Let’s not confuse this with what manufacturers rate their speakers… the truth is in the SPL number with fixed parameters of power and distance. What went into that is irrelevant for determining efficiency from SPL with given parameters.
 

morricab

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No what Rcanelas is referring to is the db loudness Vs the ability to drive. You (Brad) are referring to the db and the respective loudness.

what happens if you have two 100db speakers, one flat 8 ohms impedance and first order crossover, two way, one fourth order many more ways (4 or 5), a drop in impedance somewhere to 2 ohms.

What happens if one has an easy to drive woofer requiring not much grip, the other one needs a lot more grip
He does not saying anything like your “interpretation ». Also, your understanding of what I said makes no sense. I was stating that there is a direct relationship between SPL (given in dB) and efficiency (given in % ) and there is, which Rcaneles was stating doesn’t exist and that they are quite different…they are not and Andromeda was essentially correct.

No, two 100dB speakers are not actually both 100dB speakers if there are significant impedance differences. A 4 ohm 100dB speaker is only 100dB at 2.83V, which into 4 ohms is 2 watts not 1 watt. So, it is actually 3dB less sensitive than the 8ohm 100dB speaker with the same 2.83V (1 watt into 8 ohms) input.
 
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RCanelas

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Yes, it gets accounted for by the MEASURED SPL in dB with 1 watt input at 1 meter distance. All what you describe can affect that SPL result but once you have that number you have a direct conversion to efficiency.
Let’s not confuse this with what manufacturers rate their speakers… the truth is in the SPL number with fixed parameters of power and distance. What went into that is irrelevant for determining efficiency from SPL with given parameters.
According to this some of the drivers that I use should be upwards of 116dB sensitive. Much to my unhappiness, they fall just short of 98dB. If you find a way to recover the lost energy let know, I’m most interested.
 
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morricab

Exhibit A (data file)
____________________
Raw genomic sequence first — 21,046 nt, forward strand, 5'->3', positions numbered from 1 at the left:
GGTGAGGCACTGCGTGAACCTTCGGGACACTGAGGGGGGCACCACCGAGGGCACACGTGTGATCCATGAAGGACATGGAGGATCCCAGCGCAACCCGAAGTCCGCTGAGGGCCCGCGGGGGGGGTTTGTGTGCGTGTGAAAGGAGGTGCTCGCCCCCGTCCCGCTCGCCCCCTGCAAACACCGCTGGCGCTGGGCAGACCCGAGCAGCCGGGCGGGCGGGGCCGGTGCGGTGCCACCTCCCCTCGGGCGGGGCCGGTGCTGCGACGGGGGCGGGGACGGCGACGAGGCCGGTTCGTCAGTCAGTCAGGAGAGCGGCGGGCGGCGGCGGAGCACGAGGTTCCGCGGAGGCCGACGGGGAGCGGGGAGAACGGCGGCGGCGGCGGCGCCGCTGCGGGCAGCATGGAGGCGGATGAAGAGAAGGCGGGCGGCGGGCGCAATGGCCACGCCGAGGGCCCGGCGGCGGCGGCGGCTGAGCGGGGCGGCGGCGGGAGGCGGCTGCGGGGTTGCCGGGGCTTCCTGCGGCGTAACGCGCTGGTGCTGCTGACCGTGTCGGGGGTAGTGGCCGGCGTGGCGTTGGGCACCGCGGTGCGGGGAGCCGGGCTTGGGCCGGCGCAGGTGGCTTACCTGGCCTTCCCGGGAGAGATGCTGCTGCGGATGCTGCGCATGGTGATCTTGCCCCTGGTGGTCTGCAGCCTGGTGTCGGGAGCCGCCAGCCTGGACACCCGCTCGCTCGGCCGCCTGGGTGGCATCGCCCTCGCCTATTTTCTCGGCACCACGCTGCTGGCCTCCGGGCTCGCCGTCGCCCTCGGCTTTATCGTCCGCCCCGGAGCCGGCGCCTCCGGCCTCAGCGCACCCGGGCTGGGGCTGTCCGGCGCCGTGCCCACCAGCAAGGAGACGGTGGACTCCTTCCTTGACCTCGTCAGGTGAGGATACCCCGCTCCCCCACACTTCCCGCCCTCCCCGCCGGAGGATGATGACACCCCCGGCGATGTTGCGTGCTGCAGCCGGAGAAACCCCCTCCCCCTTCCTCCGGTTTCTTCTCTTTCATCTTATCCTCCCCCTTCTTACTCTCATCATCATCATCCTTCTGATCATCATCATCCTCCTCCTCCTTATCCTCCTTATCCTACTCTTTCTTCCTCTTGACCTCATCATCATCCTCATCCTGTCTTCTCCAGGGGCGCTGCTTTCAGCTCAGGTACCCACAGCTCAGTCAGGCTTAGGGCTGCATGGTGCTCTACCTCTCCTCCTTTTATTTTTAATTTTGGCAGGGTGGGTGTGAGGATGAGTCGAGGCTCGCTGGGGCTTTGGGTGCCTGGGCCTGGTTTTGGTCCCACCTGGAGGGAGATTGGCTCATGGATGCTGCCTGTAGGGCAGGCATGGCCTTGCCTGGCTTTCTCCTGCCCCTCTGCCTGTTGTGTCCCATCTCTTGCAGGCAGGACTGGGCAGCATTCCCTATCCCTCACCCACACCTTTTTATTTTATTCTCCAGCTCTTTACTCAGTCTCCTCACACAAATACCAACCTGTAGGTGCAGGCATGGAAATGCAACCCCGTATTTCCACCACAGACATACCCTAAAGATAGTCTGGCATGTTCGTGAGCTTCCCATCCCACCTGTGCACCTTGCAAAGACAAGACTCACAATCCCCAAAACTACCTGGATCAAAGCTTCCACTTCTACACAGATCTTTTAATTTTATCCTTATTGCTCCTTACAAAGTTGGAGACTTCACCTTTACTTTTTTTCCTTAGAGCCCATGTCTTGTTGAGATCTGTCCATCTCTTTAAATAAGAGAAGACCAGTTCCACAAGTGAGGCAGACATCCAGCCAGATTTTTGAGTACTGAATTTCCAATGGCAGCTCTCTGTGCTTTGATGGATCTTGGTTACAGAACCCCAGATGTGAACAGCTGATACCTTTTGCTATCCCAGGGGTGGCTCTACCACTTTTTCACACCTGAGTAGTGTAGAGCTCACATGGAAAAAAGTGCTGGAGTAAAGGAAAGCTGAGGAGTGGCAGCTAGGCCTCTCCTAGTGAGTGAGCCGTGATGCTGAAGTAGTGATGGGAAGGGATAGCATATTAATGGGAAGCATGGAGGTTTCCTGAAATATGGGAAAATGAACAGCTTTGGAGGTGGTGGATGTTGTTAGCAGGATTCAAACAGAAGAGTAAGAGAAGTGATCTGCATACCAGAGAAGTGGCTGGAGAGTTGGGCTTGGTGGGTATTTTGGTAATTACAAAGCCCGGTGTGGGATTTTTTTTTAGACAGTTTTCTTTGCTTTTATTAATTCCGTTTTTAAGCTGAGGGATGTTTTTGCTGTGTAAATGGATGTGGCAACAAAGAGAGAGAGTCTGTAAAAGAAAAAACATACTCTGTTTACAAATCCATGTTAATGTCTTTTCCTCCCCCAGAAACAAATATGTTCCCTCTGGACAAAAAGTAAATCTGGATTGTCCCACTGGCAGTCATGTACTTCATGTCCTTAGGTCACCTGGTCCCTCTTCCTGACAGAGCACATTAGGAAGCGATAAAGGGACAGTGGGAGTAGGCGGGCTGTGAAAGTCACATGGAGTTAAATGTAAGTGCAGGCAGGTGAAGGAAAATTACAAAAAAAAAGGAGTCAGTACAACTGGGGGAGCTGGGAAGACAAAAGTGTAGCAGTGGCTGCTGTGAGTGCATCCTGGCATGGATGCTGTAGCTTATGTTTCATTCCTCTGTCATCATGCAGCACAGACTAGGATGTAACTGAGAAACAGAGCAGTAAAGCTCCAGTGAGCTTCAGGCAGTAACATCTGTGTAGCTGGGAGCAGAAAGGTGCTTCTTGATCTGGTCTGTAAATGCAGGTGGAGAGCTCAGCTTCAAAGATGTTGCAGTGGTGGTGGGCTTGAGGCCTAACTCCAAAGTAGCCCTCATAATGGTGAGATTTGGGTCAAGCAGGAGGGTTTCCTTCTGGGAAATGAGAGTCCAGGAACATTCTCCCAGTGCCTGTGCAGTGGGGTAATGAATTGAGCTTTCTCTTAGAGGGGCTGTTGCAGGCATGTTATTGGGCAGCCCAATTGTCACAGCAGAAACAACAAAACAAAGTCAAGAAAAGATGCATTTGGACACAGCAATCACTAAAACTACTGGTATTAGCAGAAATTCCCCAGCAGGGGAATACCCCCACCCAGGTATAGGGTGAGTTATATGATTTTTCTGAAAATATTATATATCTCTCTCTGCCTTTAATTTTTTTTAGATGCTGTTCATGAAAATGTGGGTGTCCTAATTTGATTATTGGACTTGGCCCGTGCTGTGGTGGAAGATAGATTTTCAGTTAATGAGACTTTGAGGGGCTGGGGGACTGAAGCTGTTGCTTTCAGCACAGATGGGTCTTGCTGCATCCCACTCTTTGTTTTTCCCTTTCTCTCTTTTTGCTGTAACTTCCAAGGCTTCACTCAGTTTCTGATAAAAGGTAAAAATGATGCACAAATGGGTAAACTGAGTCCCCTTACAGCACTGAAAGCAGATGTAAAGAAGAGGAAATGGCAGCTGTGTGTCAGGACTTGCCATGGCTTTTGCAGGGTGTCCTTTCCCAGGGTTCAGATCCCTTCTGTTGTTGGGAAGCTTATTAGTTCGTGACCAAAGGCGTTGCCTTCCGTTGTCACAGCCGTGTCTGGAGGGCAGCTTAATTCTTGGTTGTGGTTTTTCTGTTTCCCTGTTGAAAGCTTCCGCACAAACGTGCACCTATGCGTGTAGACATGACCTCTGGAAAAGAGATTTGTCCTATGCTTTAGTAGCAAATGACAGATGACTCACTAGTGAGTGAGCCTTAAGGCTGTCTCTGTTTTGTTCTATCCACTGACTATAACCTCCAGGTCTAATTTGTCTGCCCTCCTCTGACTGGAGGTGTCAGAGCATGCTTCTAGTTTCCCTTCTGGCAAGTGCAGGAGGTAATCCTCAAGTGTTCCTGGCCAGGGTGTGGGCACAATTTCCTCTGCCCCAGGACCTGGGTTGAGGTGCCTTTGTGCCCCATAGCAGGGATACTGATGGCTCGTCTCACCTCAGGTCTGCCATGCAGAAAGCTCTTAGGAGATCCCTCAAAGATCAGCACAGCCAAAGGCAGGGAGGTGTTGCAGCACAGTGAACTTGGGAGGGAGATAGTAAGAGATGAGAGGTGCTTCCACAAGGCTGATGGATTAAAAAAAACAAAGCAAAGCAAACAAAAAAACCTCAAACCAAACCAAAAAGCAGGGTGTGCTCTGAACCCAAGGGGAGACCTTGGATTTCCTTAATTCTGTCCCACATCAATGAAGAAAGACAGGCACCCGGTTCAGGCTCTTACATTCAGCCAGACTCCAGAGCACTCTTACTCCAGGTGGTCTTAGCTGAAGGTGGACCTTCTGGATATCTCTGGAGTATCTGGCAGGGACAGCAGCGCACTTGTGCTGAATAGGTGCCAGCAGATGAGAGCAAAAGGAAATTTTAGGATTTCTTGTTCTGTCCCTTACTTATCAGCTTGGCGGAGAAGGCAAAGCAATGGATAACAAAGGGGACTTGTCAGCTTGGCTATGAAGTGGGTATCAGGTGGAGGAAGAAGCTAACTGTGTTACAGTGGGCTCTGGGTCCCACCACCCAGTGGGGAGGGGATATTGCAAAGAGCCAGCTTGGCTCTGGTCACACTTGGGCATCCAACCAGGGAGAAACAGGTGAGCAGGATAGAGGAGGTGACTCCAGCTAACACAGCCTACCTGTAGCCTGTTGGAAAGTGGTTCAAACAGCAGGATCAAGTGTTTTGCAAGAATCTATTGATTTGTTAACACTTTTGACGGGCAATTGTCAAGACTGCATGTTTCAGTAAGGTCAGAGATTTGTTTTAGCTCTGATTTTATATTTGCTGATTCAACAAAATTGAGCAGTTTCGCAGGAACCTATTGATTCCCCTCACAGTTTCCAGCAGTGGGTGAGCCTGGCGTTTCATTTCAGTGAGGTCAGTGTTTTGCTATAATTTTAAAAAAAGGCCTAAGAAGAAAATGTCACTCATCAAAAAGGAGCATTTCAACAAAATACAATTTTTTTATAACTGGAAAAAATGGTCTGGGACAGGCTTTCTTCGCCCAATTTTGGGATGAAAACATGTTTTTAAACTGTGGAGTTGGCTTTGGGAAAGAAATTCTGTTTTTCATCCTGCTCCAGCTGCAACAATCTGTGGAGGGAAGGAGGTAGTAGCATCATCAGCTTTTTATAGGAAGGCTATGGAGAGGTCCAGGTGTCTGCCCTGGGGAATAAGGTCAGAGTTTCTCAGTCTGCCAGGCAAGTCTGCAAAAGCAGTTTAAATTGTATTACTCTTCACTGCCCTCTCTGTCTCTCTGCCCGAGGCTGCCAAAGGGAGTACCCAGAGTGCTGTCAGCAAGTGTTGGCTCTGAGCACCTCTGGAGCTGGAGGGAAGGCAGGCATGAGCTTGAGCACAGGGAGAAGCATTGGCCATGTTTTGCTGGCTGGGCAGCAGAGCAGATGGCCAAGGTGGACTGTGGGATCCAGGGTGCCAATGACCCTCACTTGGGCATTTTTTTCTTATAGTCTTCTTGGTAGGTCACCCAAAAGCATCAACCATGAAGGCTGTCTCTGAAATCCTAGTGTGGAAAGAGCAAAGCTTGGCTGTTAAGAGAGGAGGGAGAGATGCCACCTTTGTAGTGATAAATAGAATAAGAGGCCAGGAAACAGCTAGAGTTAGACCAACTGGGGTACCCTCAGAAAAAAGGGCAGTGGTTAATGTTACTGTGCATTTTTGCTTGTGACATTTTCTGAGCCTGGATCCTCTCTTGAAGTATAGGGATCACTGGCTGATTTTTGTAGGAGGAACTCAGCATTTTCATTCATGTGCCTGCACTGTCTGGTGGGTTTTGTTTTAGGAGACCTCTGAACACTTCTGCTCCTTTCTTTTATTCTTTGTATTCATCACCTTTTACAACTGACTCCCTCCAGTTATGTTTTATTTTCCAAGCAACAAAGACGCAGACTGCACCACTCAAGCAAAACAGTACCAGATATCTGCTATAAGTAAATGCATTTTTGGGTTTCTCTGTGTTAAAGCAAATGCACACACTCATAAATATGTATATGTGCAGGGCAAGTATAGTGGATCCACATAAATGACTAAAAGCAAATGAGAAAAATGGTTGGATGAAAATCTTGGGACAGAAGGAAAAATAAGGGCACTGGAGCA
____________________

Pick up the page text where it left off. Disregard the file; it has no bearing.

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According to this some of the drivers that I use should be upwards of 116dB sensitive. Much to my unhappiness, they fall just short of 98dB. If you find a way to recover the lost energy let know, I’m most interested.
That is completely beside the point that Andromeda or I were making! The driver in question is both less sensitive AND less efficient than claimed…the relationship between sensitivity and efficiency is not affected by a mfgs bogus sensitivity claims.
 
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RCanelas

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That is completely beside the point that Andromeda or I were making! The driver in question is both less sensitive AND less efficient than claimed…the relationship between sensitivity and efficiency is not affected by a mfgs bogus sensitivity claims.
I’d be happy to continue this back and forth until we can unequivocally distinguish between ideal electric efficiency and effective acoustic efficiency, but I believe I’ve made my point. The numbers I used as an example are from exhaustively measuring the driver, not by using the manufacturer spec sheet. The driver in question simply radiates more total acoustic power in relationship to the direct radiated power than what the log linear function predicts, pointing to it’s rudimentary roots as a simple global energy conservation equation, with simple coarse corrective terms. Don’t get me wrong, physics always wins and that expression still holds, it’s just that the energy it accounts for is not all acoustic, nor all electric, rendering it useless if you want to equate sensitivity to efficiency in effective terms, as far as I’m concerned.